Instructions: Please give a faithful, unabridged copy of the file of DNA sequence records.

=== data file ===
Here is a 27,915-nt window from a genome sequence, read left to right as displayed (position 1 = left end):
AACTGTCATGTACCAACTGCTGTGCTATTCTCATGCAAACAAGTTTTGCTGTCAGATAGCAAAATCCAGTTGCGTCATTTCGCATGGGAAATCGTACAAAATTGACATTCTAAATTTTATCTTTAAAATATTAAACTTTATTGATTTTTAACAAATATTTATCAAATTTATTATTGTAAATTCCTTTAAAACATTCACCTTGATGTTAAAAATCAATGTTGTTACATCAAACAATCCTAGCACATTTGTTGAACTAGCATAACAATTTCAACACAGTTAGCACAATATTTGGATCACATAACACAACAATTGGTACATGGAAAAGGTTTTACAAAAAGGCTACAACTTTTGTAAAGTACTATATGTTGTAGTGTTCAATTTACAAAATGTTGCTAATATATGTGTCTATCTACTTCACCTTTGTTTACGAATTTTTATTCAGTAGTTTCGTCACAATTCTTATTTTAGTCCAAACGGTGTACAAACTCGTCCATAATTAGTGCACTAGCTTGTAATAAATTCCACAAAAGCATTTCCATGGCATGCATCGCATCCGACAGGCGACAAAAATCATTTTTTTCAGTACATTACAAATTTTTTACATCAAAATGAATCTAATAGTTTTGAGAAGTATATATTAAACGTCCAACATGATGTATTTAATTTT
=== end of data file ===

Here is a 27,915-nt window from a genome sequence, read left to right as displayed (position 1 = left end):
AACTGTCATGTACCAACTGCTGTGCTATTCTCATGCAAACAAGTTTTGCTGTCAGATAGCAAAATCCAGTTGCGTCATTTCGCATGGGAAATCGTACAAAATTGACATTCTAAATTTTATCTTTAAAATATTAAACTTTATTGATTTTTAACAAATATTTATCAAATTTATTATTGTAAATTCCTTTAAAACATTCACCTTGATGTTAAAAATCAATGTTGTTACATCAAACAATCCTAGCACATTTGTTGAACTAGCATAACAATTTCAACACAGTTAGCACAATATTTGGATCACATAACACAACAATTGGTACATGGAAAAGGTTTTACAAAAAGGCTACAACTTTTGTAAAGTACTATATGTTGTAGTGTTCAATTTACAAAATGTTGCTAATATATGTGTCTATCTACTTCACCTTTGTTTACGAATTTTTATTCAGTAGTTTCGTCACAATTCTTATTTTAGTCCAAACGGTGTACAAACTCGTCCATAATTAGTGCACTAGCTTGTAATAAATTCCACAAAAGCATTTCCATGGCATGCATCGCATCCGACAGGCGACAAAAATCATTTTTTTCAGTACATTACAAATTTTTTACATCAAAATGAATCTAATAGTTTTGAGAAGTATATATTAAACGTCCAACATGATGTATTTAATTTT